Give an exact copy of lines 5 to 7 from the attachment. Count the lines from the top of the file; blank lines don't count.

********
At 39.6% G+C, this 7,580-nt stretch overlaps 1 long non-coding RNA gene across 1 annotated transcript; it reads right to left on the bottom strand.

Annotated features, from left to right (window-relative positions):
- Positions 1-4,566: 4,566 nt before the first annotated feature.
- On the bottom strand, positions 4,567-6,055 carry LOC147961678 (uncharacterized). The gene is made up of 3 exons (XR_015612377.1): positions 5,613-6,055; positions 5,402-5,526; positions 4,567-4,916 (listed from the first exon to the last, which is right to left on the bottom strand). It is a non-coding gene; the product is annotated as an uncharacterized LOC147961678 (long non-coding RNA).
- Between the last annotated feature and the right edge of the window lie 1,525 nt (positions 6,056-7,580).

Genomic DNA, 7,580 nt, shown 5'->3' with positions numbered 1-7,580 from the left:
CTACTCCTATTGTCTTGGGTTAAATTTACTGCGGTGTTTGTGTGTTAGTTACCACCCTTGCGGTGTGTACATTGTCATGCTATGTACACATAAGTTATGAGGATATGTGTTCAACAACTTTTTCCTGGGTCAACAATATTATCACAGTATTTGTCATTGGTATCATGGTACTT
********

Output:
- Between the last annotated feature and the right edge of the window lie 1,525 nt (positions 6,056-7,580).

Genomic DNA, 7,580 nt, shown 5'->3' with positions numbered 1-7,580 from the left:
CTACTCCTATTGTCTTGGGTTAAATTTACTGCGGTGTTTGTGTGTTAGTTACCACCCTTGCGGTGTGTACATTGTCATGCTATGTACACATAAGTTATGAGGATATGTGTTCAACAACTTTTTCCTGGGTCAACAATATTATCACAGTATTTGTCATTGGTATCATGGTACTT